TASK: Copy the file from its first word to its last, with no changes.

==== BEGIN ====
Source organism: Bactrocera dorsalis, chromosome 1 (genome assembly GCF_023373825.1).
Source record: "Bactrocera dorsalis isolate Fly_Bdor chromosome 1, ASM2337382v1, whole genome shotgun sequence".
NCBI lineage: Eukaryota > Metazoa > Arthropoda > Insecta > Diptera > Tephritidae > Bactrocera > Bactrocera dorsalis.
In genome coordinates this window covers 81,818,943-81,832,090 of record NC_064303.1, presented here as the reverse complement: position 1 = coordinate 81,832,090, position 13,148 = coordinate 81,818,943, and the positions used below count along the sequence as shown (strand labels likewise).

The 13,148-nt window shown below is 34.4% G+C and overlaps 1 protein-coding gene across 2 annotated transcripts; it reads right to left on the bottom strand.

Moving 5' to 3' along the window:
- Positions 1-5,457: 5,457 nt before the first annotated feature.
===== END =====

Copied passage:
Source organism: Bactrocera dorsalis, chromosome 1 (genome assembly GCF_023373825.1).
Source record: "Bactrocera dorsalis isolate Fly_Bdor chromosome 1, ASM2337382v1, whole genome shotgun sequence".
NCBI lineage: Eukaryota > Metazoa > Arthropoda > Insecta > Diptera > Tephritidae > Bactrocera > Bactrocera dorsalis.
In genome coordinates this window covers 81,818,943-81,832,090 of record NC_064303.1, presented here as the reverse complement: position 1 = coordinate 81,832,090, position 13,148 = coordinate 81,818,943, and the positions used below count along the sequence as shown (strand labels likewise).

The 13,148-nt window shown below is 34.4% G+C and overlaps 1 protein-coding gene across 2 annotated transcripts; it reads right to left on the bottom strand.

Moving 5' to 3' along the window:
- Positions 1-5,457: 5,457 nt before the first annotated feature.